Although Arthur Conan Doyle is now best remembered as the creator of the timeless Sherlock Holmes series of detective stories, he was also something of a social activist in his day who used his acclaim to shed light on injustices. In The Crime of the Congo, Conan Doyle builds a devastating case against the Congo Free State, a kind of sociopolitical experiment undertaken by Belgium's King Leopold II, under whose rule indigenous Africans were subjected to horrible maltreatment. The Crime of the Congo tackles a difficult topic, but this is Arthur Conan Doyle at his rabble-rousing best.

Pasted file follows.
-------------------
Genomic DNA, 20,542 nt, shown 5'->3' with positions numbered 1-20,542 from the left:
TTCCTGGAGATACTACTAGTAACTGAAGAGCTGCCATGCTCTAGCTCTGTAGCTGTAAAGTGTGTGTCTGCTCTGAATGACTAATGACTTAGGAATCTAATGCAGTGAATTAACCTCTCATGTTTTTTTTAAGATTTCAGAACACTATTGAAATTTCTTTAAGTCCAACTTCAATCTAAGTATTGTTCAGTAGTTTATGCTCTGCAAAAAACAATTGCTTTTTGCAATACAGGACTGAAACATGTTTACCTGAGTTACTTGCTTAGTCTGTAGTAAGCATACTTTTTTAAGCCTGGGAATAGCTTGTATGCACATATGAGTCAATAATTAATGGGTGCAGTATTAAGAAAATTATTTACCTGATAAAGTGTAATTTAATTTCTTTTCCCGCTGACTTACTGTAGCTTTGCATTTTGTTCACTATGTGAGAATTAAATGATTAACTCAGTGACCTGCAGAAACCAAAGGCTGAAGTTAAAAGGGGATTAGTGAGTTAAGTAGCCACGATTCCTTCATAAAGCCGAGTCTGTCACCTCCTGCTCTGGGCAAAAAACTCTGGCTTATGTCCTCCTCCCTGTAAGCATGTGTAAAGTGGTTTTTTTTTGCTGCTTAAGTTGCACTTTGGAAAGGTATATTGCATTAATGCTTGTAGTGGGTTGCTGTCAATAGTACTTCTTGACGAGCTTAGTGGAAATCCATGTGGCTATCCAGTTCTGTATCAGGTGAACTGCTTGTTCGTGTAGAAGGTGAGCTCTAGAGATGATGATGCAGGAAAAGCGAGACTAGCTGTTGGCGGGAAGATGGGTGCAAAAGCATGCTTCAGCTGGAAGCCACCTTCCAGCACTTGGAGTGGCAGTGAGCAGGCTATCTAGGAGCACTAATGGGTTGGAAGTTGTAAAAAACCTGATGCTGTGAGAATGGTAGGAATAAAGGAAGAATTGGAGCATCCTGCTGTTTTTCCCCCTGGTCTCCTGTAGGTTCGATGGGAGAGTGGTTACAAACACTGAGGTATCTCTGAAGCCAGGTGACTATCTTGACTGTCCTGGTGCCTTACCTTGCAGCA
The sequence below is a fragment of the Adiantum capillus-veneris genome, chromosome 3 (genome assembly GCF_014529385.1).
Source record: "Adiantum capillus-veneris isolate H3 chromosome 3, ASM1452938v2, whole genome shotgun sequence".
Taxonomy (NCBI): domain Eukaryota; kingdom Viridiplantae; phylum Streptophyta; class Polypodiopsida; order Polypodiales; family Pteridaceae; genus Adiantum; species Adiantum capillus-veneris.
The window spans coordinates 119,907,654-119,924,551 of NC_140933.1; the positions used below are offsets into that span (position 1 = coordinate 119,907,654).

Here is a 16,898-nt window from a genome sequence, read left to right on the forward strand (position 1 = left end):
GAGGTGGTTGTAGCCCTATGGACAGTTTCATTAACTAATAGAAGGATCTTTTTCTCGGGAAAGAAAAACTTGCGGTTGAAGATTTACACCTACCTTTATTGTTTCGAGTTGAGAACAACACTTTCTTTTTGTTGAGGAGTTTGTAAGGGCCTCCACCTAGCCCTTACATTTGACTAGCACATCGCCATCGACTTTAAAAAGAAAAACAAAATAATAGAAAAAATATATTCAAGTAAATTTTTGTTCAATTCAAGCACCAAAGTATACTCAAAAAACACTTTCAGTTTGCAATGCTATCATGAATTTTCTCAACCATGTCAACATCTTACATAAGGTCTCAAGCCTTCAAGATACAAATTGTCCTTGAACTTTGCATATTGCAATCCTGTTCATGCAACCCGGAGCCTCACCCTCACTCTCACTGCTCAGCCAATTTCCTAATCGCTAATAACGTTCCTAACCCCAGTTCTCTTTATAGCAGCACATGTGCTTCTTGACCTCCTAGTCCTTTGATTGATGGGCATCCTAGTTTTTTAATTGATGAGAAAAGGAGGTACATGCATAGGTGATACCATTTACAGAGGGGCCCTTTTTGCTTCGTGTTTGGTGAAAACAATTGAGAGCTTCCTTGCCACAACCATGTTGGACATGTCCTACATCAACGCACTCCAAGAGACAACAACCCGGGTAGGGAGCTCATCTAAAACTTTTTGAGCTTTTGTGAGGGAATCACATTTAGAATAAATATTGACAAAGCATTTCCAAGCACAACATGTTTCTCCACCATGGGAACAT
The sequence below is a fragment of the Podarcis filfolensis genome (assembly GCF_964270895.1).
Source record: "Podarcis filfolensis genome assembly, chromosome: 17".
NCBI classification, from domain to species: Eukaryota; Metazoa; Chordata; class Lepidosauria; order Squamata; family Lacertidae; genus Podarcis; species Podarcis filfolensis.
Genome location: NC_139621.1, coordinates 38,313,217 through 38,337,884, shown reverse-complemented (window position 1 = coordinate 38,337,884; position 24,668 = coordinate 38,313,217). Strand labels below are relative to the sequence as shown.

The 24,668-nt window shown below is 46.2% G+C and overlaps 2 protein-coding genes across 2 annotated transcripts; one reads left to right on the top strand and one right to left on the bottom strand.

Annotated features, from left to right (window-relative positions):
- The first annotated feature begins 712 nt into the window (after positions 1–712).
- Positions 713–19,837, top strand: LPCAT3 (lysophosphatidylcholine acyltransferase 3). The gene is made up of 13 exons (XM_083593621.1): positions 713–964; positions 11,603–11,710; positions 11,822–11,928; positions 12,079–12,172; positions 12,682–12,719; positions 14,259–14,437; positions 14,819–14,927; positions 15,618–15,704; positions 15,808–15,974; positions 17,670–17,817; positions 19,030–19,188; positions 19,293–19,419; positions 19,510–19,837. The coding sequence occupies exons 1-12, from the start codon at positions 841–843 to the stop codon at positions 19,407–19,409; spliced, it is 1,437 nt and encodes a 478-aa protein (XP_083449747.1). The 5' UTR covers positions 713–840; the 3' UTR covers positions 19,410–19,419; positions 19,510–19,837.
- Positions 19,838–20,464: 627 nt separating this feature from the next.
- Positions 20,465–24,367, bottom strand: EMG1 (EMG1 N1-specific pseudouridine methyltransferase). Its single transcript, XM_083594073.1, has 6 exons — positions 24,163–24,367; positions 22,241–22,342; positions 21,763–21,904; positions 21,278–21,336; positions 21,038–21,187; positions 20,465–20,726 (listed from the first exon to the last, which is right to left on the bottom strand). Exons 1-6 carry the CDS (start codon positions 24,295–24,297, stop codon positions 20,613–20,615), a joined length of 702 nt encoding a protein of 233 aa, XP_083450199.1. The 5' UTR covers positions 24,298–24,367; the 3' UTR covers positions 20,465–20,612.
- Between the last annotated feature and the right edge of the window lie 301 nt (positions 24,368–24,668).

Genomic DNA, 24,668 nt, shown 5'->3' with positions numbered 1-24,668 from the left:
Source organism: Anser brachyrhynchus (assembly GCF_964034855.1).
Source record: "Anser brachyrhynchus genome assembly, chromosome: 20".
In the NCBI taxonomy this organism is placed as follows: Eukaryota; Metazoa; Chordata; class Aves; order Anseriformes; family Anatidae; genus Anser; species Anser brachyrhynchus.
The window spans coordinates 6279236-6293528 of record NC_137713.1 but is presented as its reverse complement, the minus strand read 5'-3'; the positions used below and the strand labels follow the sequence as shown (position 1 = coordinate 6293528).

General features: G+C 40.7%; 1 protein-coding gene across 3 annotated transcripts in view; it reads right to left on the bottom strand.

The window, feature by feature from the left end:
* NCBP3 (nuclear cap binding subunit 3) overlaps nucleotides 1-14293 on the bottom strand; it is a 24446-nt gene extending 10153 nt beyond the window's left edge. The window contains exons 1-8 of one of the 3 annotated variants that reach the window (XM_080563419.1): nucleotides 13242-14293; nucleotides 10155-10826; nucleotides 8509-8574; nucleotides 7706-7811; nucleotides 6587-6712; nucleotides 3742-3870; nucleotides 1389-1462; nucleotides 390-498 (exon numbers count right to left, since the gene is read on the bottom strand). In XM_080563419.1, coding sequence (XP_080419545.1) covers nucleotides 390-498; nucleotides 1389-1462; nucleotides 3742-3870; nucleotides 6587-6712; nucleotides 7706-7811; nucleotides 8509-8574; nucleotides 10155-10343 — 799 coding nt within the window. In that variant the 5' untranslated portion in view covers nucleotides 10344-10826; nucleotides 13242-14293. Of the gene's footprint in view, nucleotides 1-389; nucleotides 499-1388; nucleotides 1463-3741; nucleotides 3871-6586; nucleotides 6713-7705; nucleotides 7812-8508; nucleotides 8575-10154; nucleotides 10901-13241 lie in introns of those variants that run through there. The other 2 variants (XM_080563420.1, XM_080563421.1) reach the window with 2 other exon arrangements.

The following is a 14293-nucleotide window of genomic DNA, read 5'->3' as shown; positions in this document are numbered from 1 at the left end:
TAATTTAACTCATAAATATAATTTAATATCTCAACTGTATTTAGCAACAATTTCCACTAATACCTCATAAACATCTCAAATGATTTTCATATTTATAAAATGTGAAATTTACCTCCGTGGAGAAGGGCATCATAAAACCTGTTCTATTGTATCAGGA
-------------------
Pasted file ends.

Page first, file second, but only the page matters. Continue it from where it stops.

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About the Author
A prolific author of books, short stories, poetry, and more, the Scottish writer Sir Arthur Conan Doyle (1859-1930) is best known for the creation of one of literature’s most vivid and enduring characters: Sherlock Holmes. Through detailed observation, vast knowledge, and brilliant deduction, Holmes and his trusted friend, Dr. Watson, step into the swirling fog of Victorian London to rescue the innocent, confound the guilty, and solve the most perplexing puzzles known to literature.
Date of Birth:May 22, 1859
Date of Death:July 7, 1930
Place of Birth:Edinburgh, Scotland
Place of Death:Crowborough, Sussex, England
Education:Edinburgh University, B.M., 1881; M.D., 1885